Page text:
Taxation Exemptions: Expenditures In Favour Of The Rich

Press Release 500

The Australian Education Debate is top-heavy with facts, figures, testing procedures and statistics. 

Yet there is a crucial figure that is constantly left out of the private school funding equation: taxation expenditures which generally go by the name of taxation exemptions.

Julia Gillard is looking for at least $4 billion for Australian public schools. Perhaps she should be looking at the non-for profit profiteering sector to find it.

Kenneth Davidson

Kenneth Davidson in the Age of 24 December 2012 Rash Financial deals Dilute Philanthropy at http://www.smh.com.au/opinion/society-and-culture/rash-financial-deals-dilute-philanthropy-20121223-2btp6.html#ixzz2HWIa99in details the manner in which charitable donations to public-private partnerships are being used to enrich private financiers of health and education.

As he notes, philanthropy in Australia is big business. The best guess is that the not-for-profit sector consumes about $4 billion a year in tax expenditures. Educationists need to discover how much should be added to the annual private school subsidy.

 

According to a 2010 Productivity Commission report, the sector is growing at twice the rate of the Australian economy, partly in response to pressure from the rich to wind back the welfare state and outsource government social services. Subsidization of private schools fits this policy very nicely.

Leverage available to the rich distort charitable and philanthropic priorities in the direction favoured by the rich. Funding of private schools provides a private, as distinct from a public benefit.

The tax deductible donations for elite private schools hardly benefit the majority who are effectively excluded from these institutions by lack of income?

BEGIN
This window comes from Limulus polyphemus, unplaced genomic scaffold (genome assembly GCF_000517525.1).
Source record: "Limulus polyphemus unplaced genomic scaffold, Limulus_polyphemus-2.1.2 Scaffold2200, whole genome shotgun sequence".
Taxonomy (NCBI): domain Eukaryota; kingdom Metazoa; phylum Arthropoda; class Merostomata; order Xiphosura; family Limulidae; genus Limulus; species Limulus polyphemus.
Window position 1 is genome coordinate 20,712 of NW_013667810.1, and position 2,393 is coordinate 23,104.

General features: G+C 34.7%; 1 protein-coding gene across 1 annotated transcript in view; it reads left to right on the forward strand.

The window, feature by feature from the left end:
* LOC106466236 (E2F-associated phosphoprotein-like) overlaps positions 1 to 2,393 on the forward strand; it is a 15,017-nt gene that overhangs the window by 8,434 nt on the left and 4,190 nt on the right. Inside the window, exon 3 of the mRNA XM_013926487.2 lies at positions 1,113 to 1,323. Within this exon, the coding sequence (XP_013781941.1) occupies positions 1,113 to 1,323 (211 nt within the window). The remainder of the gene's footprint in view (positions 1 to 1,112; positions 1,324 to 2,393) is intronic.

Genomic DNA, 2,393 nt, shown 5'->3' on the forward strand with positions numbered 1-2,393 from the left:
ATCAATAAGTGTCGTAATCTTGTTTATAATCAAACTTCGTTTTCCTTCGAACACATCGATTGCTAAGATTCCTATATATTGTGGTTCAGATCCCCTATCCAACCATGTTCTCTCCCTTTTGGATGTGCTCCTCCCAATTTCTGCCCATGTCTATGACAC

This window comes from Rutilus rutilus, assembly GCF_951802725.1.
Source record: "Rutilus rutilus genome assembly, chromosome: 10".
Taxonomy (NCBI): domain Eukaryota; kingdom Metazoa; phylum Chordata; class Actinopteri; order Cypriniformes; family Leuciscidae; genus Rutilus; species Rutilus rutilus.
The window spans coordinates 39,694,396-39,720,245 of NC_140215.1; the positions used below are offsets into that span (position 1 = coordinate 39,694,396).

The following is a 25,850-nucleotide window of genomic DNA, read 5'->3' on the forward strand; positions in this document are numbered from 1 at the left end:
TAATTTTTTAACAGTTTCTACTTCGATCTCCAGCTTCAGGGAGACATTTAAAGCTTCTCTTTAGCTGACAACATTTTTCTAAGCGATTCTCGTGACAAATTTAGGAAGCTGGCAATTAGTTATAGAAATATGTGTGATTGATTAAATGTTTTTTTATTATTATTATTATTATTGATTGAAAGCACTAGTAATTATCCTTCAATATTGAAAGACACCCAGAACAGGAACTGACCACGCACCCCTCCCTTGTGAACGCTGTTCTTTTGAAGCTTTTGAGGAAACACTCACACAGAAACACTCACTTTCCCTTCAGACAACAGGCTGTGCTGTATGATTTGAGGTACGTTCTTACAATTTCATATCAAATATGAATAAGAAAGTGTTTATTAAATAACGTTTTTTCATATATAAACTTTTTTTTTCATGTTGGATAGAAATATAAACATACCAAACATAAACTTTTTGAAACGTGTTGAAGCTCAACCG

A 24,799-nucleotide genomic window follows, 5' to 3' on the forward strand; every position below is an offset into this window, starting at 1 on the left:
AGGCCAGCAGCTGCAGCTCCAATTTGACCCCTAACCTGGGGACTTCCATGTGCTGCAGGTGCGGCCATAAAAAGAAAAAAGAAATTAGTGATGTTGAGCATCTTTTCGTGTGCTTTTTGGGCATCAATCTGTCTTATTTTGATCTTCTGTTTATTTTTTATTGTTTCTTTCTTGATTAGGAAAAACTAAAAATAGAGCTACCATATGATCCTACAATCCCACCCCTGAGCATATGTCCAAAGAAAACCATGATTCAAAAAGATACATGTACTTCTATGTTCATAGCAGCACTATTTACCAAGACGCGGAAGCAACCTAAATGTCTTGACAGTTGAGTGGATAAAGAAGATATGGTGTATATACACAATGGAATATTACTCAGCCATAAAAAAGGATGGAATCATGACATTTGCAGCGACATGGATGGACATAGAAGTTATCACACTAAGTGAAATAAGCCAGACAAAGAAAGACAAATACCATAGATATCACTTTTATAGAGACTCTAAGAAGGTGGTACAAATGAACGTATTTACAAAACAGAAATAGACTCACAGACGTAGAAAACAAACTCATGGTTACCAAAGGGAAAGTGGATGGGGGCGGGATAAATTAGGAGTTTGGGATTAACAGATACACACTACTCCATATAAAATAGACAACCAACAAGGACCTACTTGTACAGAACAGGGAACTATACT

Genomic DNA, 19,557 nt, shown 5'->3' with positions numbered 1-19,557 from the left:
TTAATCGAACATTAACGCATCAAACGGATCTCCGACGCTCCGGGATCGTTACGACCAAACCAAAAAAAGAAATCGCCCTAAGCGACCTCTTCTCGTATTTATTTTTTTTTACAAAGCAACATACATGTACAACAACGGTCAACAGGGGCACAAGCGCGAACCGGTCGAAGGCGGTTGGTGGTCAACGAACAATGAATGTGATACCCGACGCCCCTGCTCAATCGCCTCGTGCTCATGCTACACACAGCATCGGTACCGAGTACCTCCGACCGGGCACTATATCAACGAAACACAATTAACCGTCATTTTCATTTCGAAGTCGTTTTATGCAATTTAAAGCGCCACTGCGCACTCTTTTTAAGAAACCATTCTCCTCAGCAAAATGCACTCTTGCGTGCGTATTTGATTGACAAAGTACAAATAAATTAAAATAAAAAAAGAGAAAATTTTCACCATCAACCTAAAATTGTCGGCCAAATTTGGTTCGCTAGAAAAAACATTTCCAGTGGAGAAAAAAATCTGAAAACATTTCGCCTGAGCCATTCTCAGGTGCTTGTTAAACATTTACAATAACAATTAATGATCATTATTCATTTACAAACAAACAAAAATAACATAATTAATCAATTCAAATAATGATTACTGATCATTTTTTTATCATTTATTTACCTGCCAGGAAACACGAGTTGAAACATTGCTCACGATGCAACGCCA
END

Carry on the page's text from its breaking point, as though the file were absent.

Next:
We don't know the actual figures because most of the information is unavailable or difficult to find.

Max Wallace, in his Purple Economy (2008) argues that exemptions for charities are effectively concealed tithes on all taxpayers. At the same time church attendance has plummeted.

Central to supernatural proselytising is their lobbying success in achieving more public money for private, religious schools. Public education has been betrayed by compliant politicians from both sides as they run what are effectively soft theocracies: democracies compromised by supernatural charities and their tax exemptions.

Taxpayer disquiet has generated some action at the federal level. The federal government managed to get through Parliament legislation setting up the Australian Charities and Not-for-Profit Commission, in the face of opposition from the Coalition. The commission will create a register which may provide some information. But the Catholic bishops are not unhappy with its requirements and the Commissioner has herself erstwhile connections with the Catholic sector.

Even so, the Coalition has promised to abolish the commission if it wins next year's election.

After all, the private school sector has plenty of taxation expenditures to keep out of the State Aid equation.